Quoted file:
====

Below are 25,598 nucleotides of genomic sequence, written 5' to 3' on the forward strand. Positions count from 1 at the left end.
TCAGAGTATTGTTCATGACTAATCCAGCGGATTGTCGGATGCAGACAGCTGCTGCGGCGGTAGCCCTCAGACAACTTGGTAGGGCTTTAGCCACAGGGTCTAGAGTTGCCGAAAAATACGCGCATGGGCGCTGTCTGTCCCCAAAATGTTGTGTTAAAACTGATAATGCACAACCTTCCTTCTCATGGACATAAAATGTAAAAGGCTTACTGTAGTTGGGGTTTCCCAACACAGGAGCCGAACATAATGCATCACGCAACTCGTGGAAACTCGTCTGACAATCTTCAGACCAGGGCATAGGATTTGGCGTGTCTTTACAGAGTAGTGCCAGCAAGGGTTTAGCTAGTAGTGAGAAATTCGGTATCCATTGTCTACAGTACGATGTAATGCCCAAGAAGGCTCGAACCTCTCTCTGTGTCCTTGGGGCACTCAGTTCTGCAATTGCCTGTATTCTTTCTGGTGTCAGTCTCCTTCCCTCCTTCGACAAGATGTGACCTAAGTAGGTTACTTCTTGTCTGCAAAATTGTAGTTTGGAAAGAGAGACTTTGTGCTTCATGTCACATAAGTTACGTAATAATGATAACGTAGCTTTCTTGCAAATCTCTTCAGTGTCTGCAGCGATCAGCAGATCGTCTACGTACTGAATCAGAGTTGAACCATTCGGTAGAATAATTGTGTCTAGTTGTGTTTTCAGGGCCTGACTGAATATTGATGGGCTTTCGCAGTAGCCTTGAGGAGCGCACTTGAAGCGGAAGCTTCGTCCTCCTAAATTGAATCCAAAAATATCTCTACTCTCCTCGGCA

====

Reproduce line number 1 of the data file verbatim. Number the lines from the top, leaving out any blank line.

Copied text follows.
Below are 25,598 nucleotides of genomic sequence, written 5' to 3' on the forward strand. Positions count from 1 at the left end.